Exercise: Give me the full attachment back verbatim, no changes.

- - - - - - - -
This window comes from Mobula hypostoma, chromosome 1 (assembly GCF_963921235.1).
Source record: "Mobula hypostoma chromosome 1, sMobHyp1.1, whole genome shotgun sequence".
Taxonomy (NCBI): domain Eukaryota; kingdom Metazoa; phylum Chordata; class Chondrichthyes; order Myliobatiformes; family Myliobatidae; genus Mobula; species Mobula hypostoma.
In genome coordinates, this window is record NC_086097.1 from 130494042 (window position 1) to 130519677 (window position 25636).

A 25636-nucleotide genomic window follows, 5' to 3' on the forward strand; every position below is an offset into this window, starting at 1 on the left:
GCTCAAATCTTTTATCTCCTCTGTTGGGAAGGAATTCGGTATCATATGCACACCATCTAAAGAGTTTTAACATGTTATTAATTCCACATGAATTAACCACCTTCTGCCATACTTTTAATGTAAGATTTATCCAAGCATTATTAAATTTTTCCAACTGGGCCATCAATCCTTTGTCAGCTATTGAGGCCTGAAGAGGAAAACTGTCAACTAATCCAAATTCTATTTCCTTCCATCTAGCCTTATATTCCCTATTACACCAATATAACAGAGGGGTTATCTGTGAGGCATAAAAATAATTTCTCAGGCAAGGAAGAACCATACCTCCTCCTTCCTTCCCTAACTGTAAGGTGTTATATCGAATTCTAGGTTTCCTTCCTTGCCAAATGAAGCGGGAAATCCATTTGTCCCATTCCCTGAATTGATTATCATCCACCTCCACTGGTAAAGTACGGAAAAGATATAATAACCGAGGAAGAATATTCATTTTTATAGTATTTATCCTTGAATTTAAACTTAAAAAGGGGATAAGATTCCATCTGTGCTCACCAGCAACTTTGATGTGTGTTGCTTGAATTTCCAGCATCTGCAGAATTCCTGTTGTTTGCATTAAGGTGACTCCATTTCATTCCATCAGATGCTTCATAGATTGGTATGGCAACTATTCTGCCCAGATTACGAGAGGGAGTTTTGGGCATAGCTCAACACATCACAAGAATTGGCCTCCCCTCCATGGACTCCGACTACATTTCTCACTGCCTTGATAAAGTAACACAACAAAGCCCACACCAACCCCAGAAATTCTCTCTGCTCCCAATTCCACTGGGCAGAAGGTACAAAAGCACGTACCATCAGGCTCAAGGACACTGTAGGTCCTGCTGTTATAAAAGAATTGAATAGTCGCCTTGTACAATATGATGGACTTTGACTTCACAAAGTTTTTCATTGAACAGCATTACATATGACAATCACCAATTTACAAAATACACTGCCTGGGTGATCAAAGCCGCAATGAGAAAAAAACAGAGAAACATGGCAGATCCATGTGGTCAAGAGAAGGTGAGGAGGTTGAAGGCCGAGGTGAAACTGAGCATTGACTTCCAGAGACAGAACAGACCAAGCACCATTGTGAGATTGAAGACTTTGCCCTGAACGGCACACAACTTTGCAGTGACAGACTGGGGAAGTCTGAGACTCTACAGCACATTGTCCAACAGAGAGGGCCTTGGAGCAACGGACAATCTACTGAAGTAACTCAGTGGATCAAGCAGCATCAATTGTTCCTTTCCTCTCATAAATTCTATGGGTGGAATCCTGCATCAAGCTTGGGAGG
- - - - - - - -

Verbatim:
This window comes from Mobula hypostoma, chromosome 1 (assembly GCF_963921235.1).
Source record: "Mobula hypostoma chromosome 1, sMobHyp1.1, whole genome shotgun sequence".
Taxonomy (NCBI): domain Eukaryota; kingdom Metazoa; phylum Chordata; class Chondrichthyes; order Myliobatiformes; family Myliobatidae; genus Mobula; species Mobula hypostoma.
In genome coordinates, this window is record NC_086097.1 from 130494042 (window position 1) to 130519677 (window position 25636).

A 25636-nucleotide genomic window follows, 5' to 3' on the forward strand; every position below is an offset into this window, starting at 1 on the left:
GCTCAAATCTTTTATCTCCTCTGTTGGGAAGGAATTCGGTATCATATGCACACCATCTAAAGAGTTTTAACATGTTATTAATTCCACATGAATTAACCACCTTCTGCCATACTTTTAATGTAAGATTTATCCAAGCATTATTAAATTTTTCCAACTGGGCCATCAATCCTTTGTCAGCTATTGAGGCCTGAAGAGGAAAACTGTCAACTAATCCAAATTCTATTTCCTTCCATCTAGCCTTATATTCCCTATTACACCAATATAACAGAGGGGTTATCTGTGAGGCATAAAAATAATTTCTCAGGCAAGGAAGAACCATACCTCCTCCTTCCTTCCCTAACTGTAAGGTGTTATATCGAATTCTAGGTTTCCTTCCTTGCCAAATGAAGCGGGAAATCCATTTGTCCCATTCCCTGAATTGATTATCATCCACCTCCACTGGTAAAGTACGGAAAAGATATAATAACCGAGGAAGAATATTCATTTTTATAGTATTTATCCTTGAATTTAAACTTAAAAAGGGGATAAGATTCCATCTGTGCTCACCAGCAACTTTGATGTGTGTTGCTTGAATTTCCAGCATCTGCAGAATTCCTGTTGTTTGCATTAAGGTGACTCCATTTCATTCCATCAGATGCTTCATAGATTGGTATGGCAACTATTCTGCCCAGATTACGAGAGGGAGTTTTGGGCATAGCTCAACACATCACAAGAATTGGCCTCCCCTCCATGGACTCCGACTACATTTCTCACTGCCTTGATAAAGTAACACAACAAAGCCCACACCAACCCCAGAAATTCTCTCTGCTCCCAATTCCACTGGGCAGAAGGTACAAAAGCACGTACCATCAGGCTCAAGGACACTGTAGGTCCTGCTGTTATAAAAGAATTGAATAGTCGCCTTGTACAATATGATGGACTTTGACTTCACAAAGTTTTTCATTGAACAGCATTACATATGACAATCACCAATTTACAAAATACACTGCCTGGGTGATCAAAGCCGCAATGAGAAAAAAACAGAGAAACATGGCAGATCCATGTGGTCAAGAGAAGGTGAGGAGGTTGAAGGCCGAGGTGAAACTGAGCATTGACTTCCAGAGACAGAACAGACCAAGCACCATTGTGAGATTGAAGACTTTGCCCTGAACGGCACACAACTTTGCAGTGACAGACTGGGGAAGTCTGAGACTCTACAGCACATTGTCCAACAGAGAGGGCCTTGGAGCAACGGACAATCTACTGAAGTAACTCAGTGGATCAAGCAGCATCAATTGTTCCTTTCCTCTCATAAATTCTATGGGTGGAATCCTGCATCAAGCTTGGGAGG